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Ryanair loses €306 million in the last three months of 2020 as Covid hits Christmas traffic

The no-frills airline said it’s facing “the most challenging year in Ryanair’s 35-year history”.

Image: Sam Boal

RYANAIR POSTED A €306 million loss in the third quarter of its 2021 financial year, warning also of a huge annual loss in “the most challenging year” in its 35-year history.

The Irish no-frills airline’s loss after taxation in the three months to 31 December contrasted sharply with a net profit of €88 million in the same period last year.

Ryanair has also forecast an annual net loss for the current financial year of between €850 million and €950 million.

“Covid-19 continues to wreak havoc across the industry,” Ryanair said in a results statement.

“Christmas and New Year traffic was severely impacted by UK travel bans imposed at short notice by many EU governments on December 19 and 20.”

Passenger numbers tanked 78% in the reporting period to just 8.1 million people. That compared with 35.9 million last time around.

“FY21 will continue to be the most challenging year in Ryanair’s 35-year history,” the company added.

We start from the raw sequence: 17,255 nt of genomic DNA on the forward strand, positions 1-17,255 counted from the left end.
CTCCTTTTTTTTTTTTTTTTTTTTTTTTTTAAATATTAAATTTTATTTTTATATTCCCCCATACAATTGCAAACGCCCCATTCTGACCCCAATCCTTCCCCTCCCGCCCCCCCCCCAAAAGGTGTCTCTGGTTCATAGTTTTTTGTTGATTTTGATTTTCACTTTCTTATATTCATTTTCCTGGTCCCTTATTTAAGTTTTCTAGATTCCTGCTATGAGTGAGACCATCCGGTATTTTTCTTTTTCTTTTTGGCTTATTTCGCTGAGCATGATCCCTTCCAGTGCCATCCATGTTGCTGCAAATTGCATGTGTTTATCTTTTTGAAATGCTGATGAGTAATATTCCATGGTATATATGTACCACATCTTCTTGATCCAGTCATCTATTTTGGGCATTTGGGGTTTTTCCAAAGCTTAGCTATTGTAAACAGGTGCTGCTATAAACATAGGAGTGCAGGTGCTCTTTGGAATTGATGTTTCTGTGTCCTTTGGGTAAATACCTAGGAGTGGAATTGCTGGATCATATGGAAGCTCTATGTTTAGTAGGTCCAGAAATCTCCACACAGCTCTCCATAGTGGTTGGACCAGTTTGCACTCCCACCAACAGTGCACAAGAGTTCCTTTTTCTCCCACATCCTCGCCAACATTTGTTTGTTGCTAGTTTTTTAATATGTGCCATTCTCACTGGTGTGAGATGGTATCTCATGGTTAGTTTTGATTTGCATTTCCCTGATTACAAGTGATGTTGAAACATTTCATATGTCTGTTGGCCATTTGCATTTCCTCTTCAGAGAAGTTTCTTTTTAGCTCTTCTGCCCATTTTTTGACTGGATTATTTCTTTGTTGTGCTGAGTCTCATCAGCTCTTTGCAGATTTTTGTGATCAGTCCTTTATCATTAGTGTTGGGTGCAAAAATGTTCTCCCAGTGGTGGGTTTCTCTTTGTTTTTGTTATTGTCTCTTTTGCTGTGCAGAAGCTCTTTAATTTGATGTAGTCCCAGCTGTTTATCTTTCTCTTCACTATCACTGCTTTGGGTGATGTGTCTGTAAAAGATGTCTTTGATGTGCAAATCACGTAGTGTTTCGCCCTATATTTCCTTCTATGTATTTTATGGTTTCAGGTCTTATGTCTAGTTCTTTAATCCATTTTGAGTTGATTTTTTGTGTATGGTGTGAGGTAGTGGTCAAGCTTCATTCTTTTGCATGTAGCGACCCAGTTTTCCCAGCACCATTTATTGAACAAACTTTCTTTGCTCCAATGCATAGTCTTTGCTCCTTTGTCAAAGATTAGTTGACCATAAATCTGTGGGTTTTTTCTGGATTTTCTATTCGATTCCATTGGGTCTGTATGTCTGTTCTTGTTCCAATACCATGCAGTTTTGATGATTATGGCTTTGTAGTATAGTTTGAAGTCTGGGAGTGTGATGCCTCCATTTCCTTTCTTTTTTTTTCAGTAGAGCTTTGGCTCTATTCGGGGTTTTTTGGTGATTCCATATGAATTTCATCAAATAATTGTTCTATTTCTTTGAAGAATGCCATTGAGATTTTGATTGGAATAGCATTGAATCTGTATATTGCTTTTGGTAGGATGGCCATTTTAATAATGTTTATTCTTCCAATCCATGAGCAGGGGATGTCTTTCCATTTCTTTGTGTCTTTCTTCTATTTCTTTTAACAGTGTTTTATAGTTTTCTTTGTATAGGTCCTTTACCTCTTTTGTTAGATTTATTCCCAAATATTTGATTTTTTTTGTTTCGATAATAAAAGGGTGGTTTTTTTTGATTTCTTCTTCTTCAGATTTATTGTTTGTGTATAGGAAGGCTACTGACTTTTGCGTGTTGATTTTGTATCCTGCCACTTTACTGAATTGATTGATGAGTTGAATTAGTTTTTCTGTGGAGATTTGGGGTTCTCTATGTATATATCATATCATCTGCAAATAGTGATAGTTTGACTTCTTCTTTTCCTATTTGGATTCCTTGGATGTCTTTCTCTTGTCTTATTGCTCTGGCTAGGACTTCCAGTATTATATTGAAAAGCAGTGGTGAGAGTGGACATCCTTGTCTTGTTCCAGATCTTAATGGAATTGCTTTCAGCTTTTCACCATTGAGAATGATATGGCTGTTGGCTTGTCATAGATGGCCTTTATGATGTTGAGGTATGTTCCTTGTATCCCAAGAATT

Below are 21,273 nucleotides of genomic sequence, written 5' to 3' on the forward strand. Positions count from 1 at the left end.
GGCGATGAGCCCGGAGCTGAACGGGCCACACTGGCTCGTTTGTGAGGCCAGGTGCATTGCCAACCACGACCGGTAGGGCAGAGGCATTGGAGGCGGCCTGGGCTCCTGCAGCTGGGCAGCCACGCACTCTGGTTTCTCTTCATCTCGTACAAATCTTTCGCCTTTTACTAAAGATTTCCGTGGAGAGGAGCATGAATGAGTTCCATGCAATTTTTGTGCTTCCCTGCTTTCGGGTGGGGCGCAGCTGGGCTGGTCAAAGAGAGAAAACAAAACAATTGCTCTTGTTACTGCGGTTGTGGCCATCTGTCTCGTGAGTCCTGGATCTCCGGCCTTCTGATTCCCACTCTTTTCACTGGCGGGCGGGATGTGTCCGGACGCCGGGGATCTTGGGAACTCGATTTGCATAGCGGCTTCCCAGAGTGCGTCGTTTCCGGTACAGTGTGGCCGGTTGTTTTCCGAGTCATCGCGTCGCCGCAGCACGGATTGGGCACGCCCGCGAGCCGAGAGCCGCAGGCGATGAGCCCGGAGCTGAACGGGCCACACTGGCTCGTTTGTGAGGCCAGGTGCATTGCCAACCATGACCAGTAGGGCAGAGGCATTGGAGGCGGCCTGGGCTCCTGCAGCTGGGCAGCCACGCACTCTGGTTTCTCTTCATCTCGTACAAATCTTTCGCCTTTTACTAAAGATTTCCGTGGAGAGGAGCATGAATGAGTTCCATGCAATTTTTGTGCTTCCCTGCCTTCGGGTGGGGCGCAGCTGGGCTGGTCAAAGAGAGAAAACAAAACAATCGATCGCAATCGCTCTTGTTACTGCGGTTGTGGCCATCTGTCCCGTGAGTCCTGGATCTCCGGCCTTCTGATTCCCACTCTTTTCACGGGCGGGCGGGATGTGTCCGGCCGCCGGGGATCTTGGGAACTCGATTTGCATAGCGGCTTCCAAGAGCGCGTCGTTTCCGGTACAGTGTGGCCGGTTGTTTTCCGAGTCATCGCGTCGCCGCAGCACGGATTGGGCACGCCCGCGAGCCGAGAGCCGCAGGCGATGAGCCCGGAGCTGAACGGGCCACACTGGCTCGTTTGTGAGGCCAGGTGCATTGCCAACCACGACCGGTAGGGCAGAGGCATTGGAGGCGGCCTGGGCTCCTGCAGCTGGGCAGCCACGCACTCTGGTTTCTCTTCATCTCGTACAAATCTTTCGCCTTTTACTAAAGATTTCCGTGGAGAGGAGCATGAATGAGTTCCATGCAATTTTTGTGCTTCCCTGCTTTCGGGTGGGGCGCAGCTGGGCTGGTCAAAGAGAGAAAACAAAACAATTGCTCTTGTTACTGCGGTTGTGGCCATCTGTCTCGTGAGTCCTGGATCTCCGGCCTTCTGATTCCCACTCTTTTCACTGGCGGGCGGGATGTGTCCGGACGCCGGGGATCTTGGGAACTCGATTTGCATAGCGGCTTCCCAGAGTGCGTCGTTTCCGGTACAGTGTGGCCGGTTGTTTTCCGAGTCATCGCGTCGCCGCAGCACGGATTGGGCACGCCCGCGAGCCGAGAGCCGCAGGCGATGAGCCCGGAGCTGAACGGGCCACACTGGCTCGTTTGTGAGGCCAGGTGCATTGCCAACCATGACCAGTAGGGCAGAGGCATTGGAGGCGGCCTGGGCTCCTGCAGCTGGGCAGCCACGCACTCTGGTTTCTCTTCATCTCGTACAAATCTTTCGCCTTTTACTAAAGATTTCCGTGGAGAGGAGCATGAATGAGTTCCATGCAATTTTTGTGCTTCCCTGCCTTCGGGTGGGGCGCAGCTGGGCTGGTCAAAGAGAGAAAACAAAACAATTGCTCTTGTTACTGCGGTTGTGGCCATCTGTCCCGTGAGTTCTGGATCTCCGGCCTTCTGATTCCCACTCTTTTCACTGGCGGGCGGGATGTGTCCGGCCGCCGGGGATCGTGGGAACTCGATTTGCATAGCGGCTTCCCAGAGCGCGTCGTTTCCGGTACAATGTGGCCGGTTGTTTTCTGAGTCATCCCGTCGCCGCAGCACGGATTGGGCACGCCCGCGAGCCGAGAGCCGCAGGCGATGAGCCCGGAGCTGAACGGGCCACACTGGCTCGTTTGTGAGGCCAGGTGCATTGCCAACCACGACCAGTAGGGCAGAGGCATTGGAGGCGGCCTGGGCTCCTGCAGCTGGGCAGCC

The most recent lockdowns and restrictions were predicted to slash annual traffic to between 26 million and 30 million people. That compared with prior guidance of up to 35 million.

“The third quarter has obviously been heavily influenced by the continuing Covid travel restrictions,” said Chief Executive Michael O’Leary in a video accompanying the earnings release.

“We had expected that things would continue to recover in Q3. But in the week before Christmas the emergence of the UK and South African variants led to further severe travel restrictions, particularly in flights to and from the UK, and that had an adverse impact on the Q3 numbers.”

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In an interview on RTÉ’s Morning Ireland, O’Leary said that he hopes that air travel will be back to some semblance of normality by June. He said he optimistic about a resurgence of business at Shannon and Dublin, he is less hopeful about Cork’s future. 

“We don’t think there will be a big recovery in Cork as there is still a very high cost of operations in Cork. In fact, Cork Airport is talking about price increases and there will not be a rapid recovery in airports where prices are increasing. We need much lower access costs if we are to restore Irish tourism.

“Irish tourism isn’t going to survive on a bunch of staycations, we need to welcome back European visitors.”

With reporting by Garreth MacNamee

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